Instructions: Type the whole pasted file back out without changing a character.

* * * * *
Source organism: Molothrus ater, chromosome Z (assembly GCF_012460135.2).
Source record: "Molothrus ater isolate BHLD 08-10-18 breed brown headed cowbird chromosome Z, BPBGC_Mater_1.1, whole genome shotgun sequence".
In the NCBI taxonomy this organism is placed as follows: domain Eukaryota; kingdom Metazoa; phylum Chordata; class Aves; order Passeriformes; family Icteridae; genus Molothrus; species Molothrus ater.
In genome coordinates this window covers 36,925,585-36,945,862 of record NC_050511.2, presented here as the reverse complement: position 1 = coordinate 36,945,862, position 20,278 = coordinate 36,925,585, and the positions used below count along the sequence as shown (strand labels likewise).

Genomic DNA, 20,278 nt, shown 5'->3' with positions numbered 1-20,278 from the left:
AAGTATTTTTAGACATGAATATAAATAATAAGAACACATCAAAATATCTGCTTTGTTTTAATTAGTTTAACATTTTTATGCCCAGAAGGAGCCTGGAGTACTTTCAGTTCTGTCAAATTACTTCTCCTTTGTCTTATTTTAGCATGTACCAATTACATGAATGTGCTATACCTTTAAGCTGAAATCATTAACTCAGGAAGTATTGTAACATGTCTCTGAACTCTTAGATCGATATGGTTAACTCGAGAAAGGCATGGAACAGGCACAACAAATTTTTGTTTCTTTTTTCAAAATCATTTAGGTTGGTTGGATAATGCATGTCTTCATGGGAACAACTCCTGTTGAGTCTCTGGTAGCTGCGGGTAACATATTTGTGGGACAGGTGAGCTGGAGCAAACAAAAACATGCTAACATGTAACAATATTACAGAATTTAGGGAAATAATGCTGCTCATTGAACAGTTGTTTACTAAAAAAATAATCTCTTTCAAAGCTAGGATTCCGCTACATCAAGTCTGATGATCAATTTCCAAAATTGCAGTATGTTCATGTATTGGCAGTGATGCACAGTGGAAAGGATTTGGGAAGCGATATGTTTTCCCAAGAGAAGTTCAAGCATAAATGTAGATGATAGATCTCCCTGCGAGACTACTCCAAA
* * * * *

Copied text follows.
Source organism: Molothrus ater, chromosome Z (assembly GCF_012460135.2).
Source record: "Molothrus ater isolate BHLD 08-10-18 breed brown headed cowbird chromosome Z, BPBGC_Mater_1.1, whole genome shotgun sequence".
In the NCBI taxonomy this organism is placed as follows: domain Eukaryota; kingdom Metazoa; phylum Chordata; class Aves; order Passeriformes; family Icteridae; genus Molothrus; species Molothrus ater.
In genome coordinates this window covers 36,925,585-36,945,862 of record NC_050511.2, presented here as the reverse complement: position 1 = coordinate 36,945,862, position 20,278 = coordinate 36,925,585, and the positions used below count along the sequence as shown (strand labels likewise).

Genomic DNA, 20,278 nt, shown 5'->3' with positions numbered 1-20,278 from the left:
AAGTATTTTTAGACATGAATATAAATAATAAGAACACATCAAAATATCTGCTTTGTTTTAATTAGTTTAACATTTTTATGCCCAGAAGGAGCCTGGAGTACTTTCAGTTCTGTCAAATTACTTCTCCTTTGTCTTATTTTAGCATGTACCAATTACATGAATGTGCTATACCTTTAAGCTGAAATCATTAACTCAGGAAGTATTGTAACATGTCTCTGAACTCTTAGATCGATATGGTTAACTCGAGAAAGGCATGGAACAGGCACAACAAATTTTTGTTTCTTTTTTCAAAATCATTTAGGTTGGTTGGATAATGCATGTCTTCATGGGAACAACTCCTGTTGAGTCTCTGGTAGCTGCGGGTAACATATTTGTGGGACAGGTGAGCTGGAGCAAACAAAAACATGCTAACATGTAACAATATTACAGAATTTAGGGAAATAATGCTGCTCATTGAACAGTTGTTTACTAAAAAAATAATCTCTTTCAAAGCTAGGATTCCGCTACATCAAGTCTGATGATCAATTTCCAAAATTGCAGTATGTTCATGTATTGGCAGTGATGCACAGTGGAAAGGATTTGGGAAGCGATATGTTTTCCCAAGAGAAGTTCAAGCATAAATGTAGATGATAGATCTCCCTGCGAGACTACTCCAAA